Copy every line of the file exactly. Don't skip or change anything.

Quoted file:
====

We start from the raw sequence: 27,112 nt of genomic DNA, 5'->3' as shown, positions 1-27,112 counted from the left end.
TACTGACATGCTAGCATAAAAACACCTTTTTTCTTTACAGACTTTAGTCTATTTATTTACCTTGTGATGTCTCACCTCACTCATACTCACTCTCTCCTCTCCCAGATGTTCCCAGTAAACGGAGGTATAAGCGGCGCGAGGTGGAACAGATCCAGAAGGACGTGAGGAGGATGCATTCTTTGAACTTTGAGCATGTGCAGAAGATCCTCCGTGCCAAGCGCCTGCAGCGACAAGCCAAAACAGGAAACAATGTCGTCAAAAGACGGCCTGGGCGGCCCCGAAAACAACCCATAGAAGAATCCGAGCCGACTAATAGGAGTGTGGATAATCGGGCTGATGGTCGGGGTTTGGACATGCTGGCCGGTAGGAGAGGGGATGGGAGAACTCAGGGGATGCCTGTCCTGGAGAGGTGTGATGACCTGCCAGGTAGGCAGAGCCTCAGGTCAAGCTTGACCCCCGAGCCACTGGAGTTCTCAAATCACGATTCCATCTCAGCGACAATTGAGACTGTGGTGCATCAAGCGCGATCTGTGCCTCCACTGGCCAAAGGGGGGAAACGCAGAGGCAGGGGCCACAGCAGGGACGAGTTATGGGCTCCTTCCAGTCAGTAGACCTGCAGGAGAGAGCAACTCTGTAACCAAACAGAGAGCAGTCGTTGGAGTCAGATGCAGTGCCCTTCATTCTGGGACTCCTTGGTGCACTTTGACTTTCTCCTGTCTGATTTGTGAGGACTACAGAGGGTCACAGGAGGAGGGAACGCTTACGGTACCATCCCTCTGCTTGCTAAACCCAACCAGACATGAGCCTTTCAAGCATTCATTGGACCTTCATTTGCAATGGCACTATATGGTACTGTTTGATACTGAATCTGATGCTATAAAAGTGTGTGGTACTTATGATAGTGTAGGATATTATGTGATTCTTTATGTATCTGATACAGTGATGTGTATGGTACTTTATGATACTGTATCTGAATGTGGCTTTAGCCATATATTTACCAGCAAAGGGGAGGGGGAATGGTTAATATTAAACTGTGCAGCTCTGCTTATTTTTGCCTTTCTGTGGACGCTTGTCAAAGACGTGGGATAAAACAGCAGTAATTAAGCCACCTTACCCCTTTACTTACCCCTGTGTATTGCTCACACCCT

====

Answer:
We start from the raw sequence: 27,112 nt of genomic DNA, 5'->3' as shown, positions 1-27,112 counted from the left end.
TACTGACATGCTAGCATAAAAACACCTTTTTTCTTTACAGACTTTAGTCTATTTATTTACCTTGTGATGTCTCACCTCACTCATACTCACTCTCTCCTCTCCCAGATGTTCCCAGTAAACGGAGGTATAAGCGGCGCGAGGTGGAACAGATCCAGAAGGACGTGAGGAGGATGCATTCTTTGAACTTTGAGCATGTGCAGAAGATCCTCCGTGCCAAGCGCCTGCAGCGACAAGCCAAAACAGGAAACAATGTCGTCAAAAGACGGCCTGGGCGGCCCCGAAAACAACCCATAGAAGAATCCGAGCCGACTAATAGGAGTGTGGATAATCGGGCTGATGGTCGGGGTTTGGACATGCTGGCCGGTAGGAGAGGGGATGGGAGAACTCAGGGGATGCCTGTCCTGGAGAGGTGTGATGACCTGCCAGGTAGGCAGAGCCTCAGGTCAAGCTTGACCCCCGAGCCACTGGAGTTCTCAAATCACGATTCCATCTCAGCGACAATTGAGACTGTGGTGCATCAAGCGCGATCTGTGCCTCCACTGGCCAAAGGGGGGAAACGCAGAGGCAGGGGCCACAGCAGGGACGAGTTATGGGCTCCTTCCAGTCAGTAGACCTGCAGGAGAGAGCAACTCTGTAACCAAACAGAGAGCAGTCGTTGGAGTCAGATGCAGTGCCCTTCATTCTGGGACTCCTTGGTGCACTTTGACTTTCTCCTGTCTGATTTGTGAGGACTACAGAGGGTCACAGGAGGAGGGAACGCTTACGGTACCATCCCTCTGCTTGCTAAACCCAACCAGACATGAGCCTTTCAAGCATTCATTGGACCTTCATTTGCAATGGCACTATATGGTACTGTTTGATACTGAATCTGATGCTATAAAAGTGTGTGGTACTTATGATAGTGTAGGATATTATGTGATTCTTTATGTATCTGATACAGTGATGTGTATGGTACTTTATGATACTGTATCTGAATGTGGCTTTAGCCATATATTTACCAGCAAAGGGGAGGGGGAATGGTTAATATTAAACTGTGCAGCTCTGCTTATTTTTGCCTTTCTGTGGACGCTTGTCAAAGACGTGGGATAAAACAGCAGTAATTAAGCCACCTTACCCCTTTACTTACCCCTGTGTATTGCTCACACCCT